AI for Retail (AIR) Lab Delft

Research Themes: Software Technology & Intellligent Systems, Robotics

A TRL is a measure to indicate the matureness of a developing technology. When an innovative idea is discovered it is often not directly suitable for application. Usually such novel idea is subjected to further experimentation, testing and prototyping before it can be implemented. The image below shows how to read TRL’s to categorise the innovative ideas.

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Summary of the project

The “AI for Retail Lab” (AIRLab) is a collaboration between the retail company Ahold Delhaize and TU Delft. Located in RoboHouse, AIRLab boasts a mini-supermarket, several mobile robots that can pick and place products, and office space for the team of PhD students, Postdocs, and engineers. By using robotics and AI in real world situations like supermarkets, it can help better manage work and store processes and improve the overall customer shopping journey. 
The team takes a multidisciplinary approach to solve one of the main challenges in the field of robotics; handling complexity and variability. Whereas robots are ubiquitous in structured factory environments, there are hardly any robots for the complex real world outside the factory confines. The supermarket serves as an ideal intermediate test environment; the shelves with products and the range of tasks is still quite structured, yet the presence of customers and employees provides some variation and complexity. It is remarkable how difficult it is for robots to perform seemingly simple tasks such as re-stocking the shelves, forcing the researchers to combine their expertise on robot learning, optimal planning, software architectures and even ethics and philosophy.
For example, the researchers are working on a novel path-planning algorithm for a 100-fold reduction in computation time, which allows the robots to plan and re-plan their motions safely around unpredictably moving customers. Other breakthroughs include a neuroscience-inspired decision making algorithm, a new paradigm for evaluating the societal and ethical implications of supermarket robots, and even novel algorithms for optimal grocery delivery routes. This last example highlights the valuable collaboration between the researchers providing the algorithms, and Ahold Delhaize providing unique and highly valuable real-world datasets.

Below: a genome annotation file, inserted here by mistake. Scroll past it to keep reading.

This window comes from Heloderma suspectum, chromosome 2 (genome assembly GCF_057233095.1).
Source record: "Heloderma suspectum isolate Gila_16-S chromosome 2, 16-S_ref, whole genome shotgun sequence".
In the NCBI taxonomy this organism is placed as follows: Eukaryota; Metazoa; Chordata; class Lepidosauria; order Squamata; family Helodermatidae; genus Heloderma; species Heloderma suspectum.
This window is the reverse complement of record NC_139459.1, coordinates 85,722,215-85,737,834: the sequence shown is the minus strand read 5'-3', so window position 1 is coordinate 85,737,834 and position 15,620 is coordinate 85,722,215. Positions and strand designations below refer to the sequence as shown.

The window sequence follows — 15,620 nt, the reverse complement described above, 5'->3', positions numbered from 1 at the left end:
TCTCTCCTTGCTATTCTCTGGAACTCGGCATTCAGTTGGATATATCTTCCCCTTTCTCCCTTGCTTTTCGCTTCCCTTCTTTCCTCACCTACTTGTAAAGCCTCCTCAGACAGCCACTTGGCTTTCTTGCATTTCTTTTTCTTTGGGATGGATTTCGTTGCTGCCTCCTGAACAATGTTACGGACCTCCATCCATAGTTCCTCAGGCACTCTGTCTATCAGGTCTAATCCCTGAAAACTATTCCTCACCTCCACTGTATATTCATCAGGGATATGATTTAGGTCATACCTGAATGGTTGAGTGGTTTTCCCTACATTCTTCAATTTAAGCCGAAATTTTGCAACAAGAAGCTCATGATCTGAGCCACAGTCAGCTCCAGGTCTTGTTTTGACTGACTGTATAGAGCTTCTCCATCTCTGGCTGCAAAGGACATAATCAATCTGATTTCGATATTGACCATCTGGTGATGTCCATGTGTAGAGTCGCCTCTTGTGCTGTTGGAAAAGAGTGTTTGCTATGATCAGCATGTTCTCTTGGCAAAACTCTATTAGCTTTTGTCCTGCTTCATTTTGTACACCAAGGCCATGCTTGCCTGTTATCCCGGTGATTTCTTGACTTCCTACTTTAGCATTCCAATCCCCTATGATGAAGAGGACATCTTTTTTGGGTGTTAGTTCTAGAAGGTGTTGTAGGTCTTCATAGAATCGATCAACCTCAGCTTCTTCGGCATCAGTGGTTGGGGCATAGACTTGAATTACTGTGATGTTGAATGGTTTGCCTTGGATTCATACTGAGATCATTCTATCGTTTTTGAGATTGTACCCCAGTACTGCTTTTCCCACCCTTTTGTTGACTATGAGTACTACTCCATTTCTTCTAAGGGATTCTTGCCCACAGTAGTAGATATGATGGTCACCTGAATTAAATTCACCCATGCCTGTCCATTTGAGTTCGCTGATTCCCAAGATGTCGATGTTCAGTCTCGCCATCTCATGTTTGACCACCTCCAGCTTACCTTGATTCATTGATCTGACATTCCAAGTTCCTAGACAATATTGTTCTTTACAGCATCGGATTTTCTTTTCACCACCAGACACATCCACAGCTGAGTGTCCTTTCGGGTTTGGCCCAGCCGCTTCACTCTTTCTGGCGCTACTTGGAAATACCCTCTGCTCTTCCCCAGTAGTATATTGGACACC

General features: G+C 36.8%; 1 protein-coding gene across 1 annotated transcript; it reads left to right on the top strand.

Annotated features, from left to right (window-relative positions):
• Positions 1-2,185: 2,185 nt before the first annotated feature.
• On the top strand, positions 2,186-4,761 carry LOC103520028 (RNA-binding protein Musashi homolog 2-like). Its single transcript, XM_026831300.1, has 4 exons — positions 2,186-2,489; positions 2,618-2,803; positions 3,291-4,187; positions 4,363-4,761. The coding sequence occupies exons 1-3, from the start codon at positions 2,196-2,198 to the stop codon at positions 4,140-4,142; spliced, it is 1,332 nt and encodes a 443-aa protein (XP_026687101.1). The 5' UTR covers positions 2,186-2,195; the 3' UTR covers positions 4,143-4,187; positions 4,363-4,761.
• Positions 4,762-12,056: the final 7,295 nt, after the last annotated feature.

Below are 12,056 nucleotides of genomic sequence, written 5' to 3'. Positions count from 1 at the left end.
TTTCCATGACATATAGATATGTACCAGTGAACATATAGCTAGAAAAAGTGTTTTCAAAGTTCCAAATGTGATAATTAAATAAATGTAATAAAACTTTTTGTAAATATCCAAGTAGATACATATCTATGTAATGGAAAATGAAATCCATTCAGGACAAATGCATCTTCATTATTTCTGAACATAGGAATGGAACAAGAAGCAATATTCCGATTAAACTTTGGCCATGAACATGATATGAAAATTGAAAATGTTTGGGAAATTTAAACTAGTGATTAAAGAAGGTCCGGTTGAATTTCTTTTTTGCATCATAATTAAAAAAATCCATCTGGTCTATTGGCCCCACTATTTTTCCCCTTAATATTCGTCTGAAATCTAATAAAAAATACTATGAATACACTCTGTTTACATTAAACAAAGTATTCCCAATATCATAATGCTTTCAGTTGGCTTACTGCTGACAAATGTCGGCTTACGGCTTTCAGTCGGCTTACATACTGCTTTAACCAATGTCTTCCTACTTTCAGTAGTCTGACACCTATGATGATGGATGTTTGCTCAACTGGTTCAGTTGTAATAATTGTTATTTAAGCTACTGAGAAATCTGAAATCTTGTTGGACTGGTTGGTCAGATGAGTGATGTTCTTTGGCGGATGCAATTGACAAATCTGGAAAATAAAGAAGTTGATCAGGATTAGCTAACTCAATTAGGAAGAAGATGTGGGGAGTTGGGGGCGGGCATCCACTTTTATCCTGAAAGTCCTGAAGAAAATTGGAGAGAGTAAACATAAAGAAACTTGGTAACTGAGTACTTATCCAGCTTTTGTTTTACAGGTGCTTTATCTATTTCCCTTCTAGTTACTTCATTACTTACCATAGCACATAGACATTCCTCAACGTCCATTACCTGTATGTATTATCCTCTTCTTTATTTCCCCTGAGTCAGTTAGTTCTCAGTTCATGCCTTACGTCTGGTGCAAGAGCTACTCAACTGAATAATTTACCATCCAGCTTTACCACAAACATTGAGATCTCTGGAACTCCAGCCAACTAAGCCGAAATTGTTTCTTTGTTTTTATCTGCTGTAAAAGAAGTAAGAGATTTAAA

What's next?

While the researchers continue to improve the robots’ variation handling capabilities with new algorithms, the engineers are working on demonstrations of longer and longer duration. Currently, the robot can successfully fulfill some individual tasks, such as picking or re-stocking a product in the front row of a shelf. The engineering challenge is to let the robot execute various (and more complex) tasks in a sequence, and eventually to remain autonomously operational for hours or even days. Meanwhile, more knowledge needs to be collected on the human-robot interactions in the supermarket. To enable more realistic and long-term experiments, a larger supermarket/lab environment is under construction.

With or Into AI?


prof. dr. ir.

prof. dr. ir. Martijn Wisse
dr. Jens Kober
dr. Javier Alonso Mora
dr. Carlos Hernandez Corbato
prof. dr. Filipo Santoni de Sio
dr. Marco Rozendaal

prof. dr. ir.

Max Spahn
Maximillian Kronmüller
Corrado Pezzato
Madelaine Ley
Chadi Salmi
Jered Vroon
Karen Chiang

Faculties involved

  • 3ME
  • TPM
  • IDE